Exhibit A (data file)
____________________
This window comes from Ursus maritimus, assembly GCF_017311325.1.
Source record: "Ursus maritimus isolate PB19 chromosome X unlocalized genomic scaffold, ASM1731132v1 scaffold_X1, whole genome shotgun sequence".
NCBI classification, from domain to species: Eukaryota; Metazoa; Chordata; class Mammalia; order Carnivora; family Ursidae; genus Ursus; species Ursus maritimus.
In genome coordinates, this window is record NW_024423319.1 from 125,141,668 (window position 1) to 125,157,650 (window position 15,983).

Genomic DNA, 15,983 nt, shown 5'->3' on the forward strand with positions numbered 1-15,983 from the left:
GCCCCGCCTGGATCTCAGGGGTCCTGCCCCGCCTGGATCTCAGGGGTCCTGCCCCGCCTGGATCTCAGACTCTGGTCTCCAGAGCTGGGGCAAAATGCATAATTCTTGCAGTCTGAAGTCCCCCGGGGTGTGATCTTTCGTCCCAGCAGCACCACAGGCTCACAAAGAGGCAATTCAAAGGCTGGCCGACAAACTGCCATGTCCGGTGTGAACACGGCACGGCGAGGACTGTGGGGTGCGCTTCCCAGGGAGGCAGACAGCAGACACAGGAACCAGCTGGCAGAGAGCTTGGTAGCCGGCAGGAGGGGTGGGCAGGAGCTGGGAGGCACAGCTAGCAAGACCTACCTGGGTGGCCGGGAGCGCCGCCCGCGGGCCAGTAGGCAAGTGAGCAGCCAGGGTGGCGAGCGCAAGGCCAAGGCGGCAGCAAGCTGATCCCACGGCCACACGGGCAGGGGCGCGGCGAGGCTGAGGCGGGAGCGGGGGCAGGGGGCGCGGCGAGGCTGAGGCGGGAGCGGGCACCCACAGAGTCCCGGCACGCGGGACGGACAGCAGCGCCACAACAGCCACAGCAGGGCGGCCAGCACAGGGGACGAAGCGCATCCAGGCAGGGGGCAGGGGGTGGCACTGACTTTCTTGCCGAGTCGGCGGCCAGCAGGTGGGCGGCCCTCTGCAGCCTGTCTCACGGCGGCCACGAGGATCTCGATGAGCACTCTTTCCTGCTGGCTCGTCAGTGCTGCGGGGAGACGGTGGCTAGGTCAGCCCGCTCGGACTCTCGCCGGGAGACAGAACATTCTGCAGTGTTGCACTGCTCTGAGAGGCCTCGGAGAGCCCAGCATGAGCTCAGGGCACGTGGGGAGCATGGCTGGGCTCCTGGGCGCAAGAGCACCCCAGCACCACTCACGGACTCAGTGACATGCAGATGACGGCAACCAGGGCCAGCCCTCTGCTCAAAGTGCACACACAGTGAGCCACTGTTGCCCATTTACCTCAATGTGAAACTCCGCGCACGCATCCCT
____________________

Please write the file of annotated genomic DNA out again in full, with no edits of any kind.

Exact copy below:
This window comes from Ursus maritimus, assembly GCF_017311325.1.
Source record: "Ursus maritimus isolate PB19 chromosome X unlocalized genomic scaffold, ASM1731132v1 scaffold_X1, whole genome shotgun sequence".
NCBI classification, from domain to species: Eukaryota; Metazoa; Chordata; class Mammalia; order Carnivora; family Ursidae; genus Ursus; species Ursus maritimus.
In genome coordinates, this window is record NW_024423319.1 from 125,141,668 (window position 1) to 125,157,650 (window position 15,983).

Genomic DNA, 15,983 nt, shown 5'->3' on the forward strand with positions numbered 1-15,983 from the left:
GCCCCGCCTGGATCTCAGGGGTCCTGCCCCGCCTGGATCTCAGGGGTCCTGCCCCGCCTGGATCTCAGACTCTGGTCTCCAGAGCTGGGGCAAAATGCATAATTCTTGCAGTCTGAAGTCCCCCGGGGTGTGATCTTTCGTCCCAGCAGCACCACAGGCTCACAAAGAGGCAATTCAAAGGCTGGCCGACAAACTGCCATGTCCGGTGTGAACACGGCACGGCGAGGACTGTGGGGTGCGCTTCCCAGGGAGGCAGACAGCAGACACAGGAACCAGCTGGCAGAGAGCTTGGTAGCCGGCAGGAGGGGTGGGCAGGAGCTGGGAGGCACAGCTAGCAAGACCTACCTGGGTGGCCGGGAGCGCCGCCCGCGGGCCAGTAGGCAAGTGAGCAGCCAGGGTGGCGAGCGCAAGGCCAAGGCGGCAGCAAGCTGATCCCACGGCCACACGGGCAGGGGCGCGGCGAGGCTGAGGCGGGAGCGGGGGCAGGGGGCGCGGCGAGGCTGAGGCGGGAGCGGGCACCCACAGAGTCCCGGCACGCGGGACGGACAGCAGCGCCACAACAGCCACAGCAGGGCGGCCAGCACAGGGGACGAAGCGCATCCAGGCAGGGGGCAGGGGGTGGCACTGACTTTCTTGCCGAGTCGGCGGCCAGCAGGTGGGCGGCCCTCTGCAGCCTGTCTCACGGCGGCCACGAGGATCTCGATGAGCACTCTTTCCTGCTGGCTCGTCAGTGCTGCGGGGAGACGGTGGCTAGGTCAGCCCGCTCGGACTCTCGCCGGGAGACAGAACATTCTGCAGTGTTGCACTGCTCTGAGAGGCCTCGGAGAGCCCAGCATGAGCTCAGGGCACGTGGGGAGCATGGCTGGGCTCCTGGGCGCAAGAGCACCCCAGCACCACTCACGGACTCAGTGACATGCAGATGACGGCAACCAGGGCCAGCCCTCTGCTCAAAGTGCACACACAGTGAGCCACTGTTGCCCATTTACCTCAATGTGAAACTCCGCGCACGCATCCCT